Now, on the other hand stationary compressors cannot be moved around. They are heavy-duty and have a larger tank which means it will hold up a huge volume of air. If you plan on working in your garage over the weekend with your friends or if you would like to do some heavy-duty work like sand blasting or plasma cutting, then these are the compressors you should choose. They have a compressor of greater capacity which means it will churn out air at a greater CFM and PSI. They downside to stationary compressors is that they will occupy some floor space and would pretty much stay in that place, since they cannot be moved around easily.

There is another consideration of the pipeline required for the compressed air to be delivered from the air tank o your place of work, this adds up to extra cost. Also, since these compressors use a bigger pump (more Horse Power), you will have to connect them to a 230 Volts socket. These cannot be connected to 120 Volts socket as it will either trip the breaker or burn the wiring. If you consider cost, they cost much more than the portable compressors. But if you do not mind spending extra bucks, and if you want the “biggest and the baddest” compressors, then go for the stationary compressor.

I personally like the portable ones, as they pretty much get the job done. Lets face it, most of the time we would end up doing small jobs which really do not need a stationary compressor.

 

4. Should you go for an Oil filled or an Oil free compressor?

Oil free compressors implies that the compressor pump runs without any lubricating oil. An oil free compressor can be either a reciprocating type (piston type) or a screw type compressor. Since there is no lubricating oil, they tend to run much hotter than their counterparts. In addition to cooling, the lubricating oil carries away most of the tiny dirt particles which get sucked into the compressor. There is a higher chance of the sealing rings, piston and the liner getting damaged due to particles coming in. Also, these compressors tend to make a lot of noise when they operate. You will need to keep them is such an area where the noise gets muffled or else you will have angry neighbors.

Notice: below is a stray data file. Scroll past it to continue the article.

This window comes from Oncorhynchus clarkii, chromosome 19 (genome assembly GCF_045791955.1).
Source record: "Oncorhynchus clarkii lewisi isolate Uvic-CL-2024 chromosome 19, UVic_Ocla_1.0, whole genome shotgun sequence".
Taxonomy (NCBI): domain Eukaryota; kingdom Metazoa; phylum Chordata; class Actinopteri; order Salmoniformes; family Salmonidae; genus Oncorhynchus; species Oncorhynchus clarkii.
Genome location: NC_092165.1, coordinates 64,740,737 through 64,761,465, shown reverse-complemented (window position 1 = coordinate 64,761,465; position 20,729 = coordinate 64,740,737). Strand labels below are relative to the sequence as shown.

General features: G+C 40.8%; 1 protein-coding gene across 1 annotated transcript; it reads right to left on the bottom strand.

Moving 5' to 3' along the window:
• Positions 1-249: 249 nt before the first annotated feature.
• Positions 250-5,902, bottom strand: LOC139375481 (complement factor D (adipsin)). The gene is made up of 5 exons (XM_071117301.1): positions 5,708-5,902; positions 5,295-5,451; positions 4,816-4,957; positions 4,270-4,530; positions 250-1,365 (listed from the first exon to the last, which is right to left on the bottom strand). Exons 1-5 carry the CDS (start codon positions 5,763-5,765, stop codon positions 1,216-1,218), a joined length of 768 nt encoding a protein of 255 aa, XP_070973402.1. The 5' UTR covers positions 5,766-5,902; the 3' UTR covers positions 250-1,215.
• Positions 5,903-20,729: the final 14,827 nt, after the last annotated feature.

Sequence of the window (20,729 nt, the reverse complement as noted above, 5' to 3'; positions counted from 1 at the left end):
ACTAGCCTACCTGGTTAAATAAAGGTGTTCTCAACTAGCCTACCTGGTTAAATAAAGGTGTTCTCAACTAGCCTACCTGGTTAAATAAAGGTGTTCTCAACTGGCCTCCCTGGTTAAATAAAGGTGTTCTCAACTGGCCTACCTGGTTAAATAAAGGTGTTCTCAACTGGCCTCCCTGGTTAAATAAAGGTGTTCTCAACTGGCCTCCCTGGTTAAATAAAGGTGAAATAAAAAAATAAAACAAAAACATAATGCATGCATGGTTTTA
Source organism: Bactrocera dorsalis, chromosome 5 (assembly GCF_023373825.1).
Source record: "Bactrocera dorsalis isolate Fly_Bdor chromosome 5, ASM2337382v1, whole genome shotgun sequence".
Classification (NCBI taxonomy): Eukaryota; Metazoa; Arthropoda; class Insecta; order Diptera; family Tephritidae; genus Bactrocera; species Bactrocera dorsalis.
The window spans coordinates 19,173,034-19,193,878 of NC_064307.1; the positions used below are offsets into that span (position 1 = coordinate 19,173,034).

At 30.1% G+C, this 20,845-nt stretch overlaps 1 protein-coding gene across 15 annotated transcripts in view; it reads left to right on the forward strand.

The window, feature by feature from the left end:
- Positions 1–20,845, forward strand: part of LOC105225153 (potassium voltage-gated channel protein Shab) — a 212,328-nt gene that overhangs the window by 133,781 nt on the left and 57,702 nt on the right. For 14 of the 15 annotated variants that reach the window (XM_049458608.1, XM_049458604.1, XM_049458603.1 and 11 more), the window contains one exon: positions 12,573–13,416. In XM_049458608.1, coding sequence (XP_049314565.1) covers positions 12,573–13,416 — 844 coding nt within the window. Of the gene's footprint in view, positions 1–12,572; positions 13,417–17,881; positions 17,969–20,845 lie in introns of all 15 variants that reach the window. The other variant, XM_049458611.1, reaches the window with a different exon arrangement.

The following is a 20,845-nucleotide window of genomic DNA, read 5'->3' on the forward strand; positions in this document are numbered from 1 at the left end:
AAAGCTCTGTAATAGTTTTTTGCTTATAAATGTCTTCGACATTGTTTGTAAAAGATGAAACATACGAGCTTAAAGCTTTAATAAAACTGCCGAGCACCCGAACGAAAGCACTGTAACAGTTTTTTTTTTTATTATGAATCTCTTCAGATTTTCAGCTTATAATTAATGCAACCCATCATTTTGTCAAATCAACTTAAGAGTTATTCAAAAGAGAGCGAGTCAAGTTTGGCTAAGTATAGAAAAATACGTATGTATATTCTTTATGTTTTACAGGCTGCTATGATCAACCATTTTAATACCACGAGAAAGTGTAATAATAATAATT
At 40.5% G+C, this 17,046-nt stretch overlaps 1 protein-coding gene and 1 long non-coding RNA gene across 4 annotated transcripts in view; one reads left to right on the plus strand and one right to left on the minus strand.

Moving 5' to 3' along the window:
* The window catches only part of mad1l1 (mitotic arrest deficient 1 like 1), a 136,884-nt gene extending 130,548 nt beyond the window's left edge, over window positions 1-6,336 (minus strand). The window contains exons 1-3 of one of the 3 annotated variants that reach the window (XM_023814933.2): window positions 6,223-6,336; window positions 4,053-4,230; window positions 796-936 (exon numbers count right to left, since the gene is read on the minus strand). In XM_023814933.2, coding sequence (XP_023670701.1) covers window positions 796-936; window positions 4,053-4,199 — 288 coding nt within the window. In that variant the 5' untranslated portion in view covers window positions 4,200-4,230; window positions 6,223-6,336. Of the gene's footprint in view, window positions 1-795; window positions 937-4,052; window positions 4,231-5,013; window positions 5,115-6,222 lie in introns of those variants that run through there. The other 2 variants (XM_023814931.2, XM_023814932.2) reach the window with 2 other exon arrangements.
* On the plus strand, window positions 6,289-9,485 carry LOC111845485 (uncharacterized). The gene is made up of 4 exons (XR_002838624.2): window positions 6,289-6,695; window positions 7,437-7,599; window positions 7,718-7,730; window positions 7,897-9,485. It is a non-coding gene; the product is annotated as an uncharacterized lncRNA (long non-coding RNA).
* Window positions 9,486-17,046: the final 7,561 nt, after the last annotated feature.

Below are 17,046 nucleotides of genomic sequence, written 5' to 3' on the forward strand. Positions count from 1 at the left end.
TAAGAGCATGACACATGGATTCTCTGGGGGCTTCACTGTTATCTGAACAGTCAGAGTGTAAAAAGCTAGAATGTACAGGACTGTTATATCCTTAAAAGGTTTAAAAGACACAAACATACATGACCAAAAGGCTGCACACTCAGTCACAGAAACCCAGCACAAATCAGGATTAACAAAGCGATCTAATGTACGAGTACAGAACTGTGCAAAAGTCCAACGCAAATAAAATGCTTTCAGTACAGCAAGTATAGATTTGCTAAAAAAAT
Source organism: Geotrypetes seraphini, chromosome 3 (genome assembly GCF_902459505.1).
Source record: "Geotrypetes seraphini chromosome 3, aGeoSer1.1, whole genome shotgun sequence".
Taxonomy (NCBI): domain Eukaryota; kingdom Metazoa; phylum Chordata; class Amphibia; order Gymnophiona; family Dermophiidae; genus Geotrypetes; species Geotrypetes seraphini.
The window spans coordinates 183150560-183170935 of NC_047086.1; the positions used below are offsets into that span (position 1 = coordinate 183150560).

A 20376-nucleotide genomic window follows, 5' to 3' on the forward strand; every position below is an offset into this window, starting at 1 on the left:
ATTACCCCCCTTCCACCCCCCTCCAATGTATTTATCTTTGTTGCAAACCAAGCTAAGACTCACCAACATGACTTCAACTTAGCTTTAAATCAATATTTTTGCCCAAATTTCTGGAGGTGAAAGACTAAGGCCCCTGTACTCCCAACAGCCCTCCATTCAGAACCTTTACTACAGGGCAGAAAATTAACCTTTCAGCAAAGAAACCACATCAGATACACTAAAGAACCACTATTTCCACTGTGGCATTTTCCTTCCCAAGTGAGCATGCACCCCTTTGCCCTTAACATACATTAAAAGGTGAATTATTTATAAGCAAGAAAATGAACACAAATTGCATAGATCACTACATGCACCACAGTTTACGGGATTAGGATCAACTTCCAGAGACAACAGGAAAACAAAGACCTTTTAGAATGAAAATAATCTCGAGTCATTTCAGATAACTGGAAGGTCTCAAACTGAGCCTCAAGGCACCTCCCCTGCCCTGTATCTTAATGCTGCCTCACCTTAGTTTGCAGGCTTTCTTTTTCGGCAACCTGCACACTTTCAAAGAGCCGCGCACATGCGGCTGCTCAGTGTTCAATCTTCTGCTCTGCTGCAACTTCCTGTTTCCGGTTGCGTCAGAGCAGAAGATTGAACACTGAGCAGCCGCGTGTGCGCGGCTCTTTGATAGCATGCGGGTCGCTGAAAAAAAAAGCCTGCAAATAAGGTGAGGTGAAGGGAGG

One more thing you would need to consider when going for an oil free compressor is the cooling. Make sure there is an adequate amount of air flow so that the compressor gets cooled and does not run very hot. Generally the oil free compressors do not last long and they would need much more maintenance than the oil filled compressors. One of the reasons you should consider buying them is if you will not be using the compressor very often or if you are on a budget.

On the other hand, Oil filled compressors have lubricating oil in their crank case. This oil gets circulated via a small attached pump, or is splashed to the cylinder by the connecting rod. Here the oil makes sure that the compressor runs a lot less hot and also makes a very little noise. These compressors cost more than the oil free ones, but they would last much longer. If, you are planning to use your compressor for a long time then this would be your best option. They run much cooler and hence they have fewer breakdowns and maintenance issues when compared to oil less compressors.